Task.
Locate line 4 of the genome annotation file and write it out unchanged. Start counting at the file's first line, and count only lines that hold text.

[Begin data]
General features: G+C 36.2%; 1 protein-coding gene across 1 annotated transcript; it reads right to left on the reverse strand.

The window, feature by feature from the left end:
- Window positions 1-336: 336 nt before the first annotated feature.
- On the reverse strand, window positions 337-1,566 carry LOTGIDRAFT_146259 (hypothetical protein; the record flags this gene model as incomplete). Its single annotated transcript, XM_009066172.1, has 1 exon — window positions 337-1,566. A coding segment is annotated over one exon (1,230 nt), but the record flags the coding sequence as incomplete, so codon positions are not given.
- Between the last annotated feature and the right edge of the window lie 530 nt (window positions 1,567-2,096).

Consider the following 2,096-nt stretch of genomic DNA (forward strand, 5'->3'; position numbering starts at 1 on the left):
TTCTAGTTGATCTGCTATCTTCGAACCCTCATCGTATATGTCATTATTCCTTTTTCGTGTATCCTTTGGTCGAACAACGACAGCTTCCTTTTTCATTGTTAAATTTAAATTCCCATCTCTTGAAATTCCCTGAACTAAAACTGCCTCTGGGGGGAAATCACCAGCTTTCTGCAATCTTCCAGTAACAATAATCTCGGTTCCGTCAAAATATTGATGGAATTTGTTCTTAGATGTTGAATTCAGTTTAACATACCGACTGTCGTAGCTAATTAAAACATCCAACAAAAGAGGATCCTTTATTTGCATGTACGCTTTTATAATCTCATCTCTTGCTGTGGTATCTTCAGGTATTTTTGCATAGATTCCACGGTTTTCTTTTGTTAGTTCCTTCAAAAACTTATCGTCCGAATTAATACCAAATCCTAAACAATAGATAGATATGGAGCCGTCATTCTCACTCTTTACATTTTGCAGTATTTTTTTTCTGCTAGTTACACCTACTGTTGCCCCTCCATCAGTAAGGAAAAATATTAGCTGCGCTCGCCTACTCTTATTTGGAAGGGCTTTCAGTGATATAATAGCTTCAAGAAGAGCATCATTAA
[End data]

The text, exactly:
- On the reverse strand, window positions 337-1,566 carry LOTGIDRAFT_146259 (hypothetical protein; the record flags this gene model as incomplete). Its single annotated transcript, XM_009066172.1, has 1 exon — window positions 337-1,566. A coding segment is annotated over one exon (1,230 nt), but the record flags the coding sequence as incomplete, so codon positions are not given.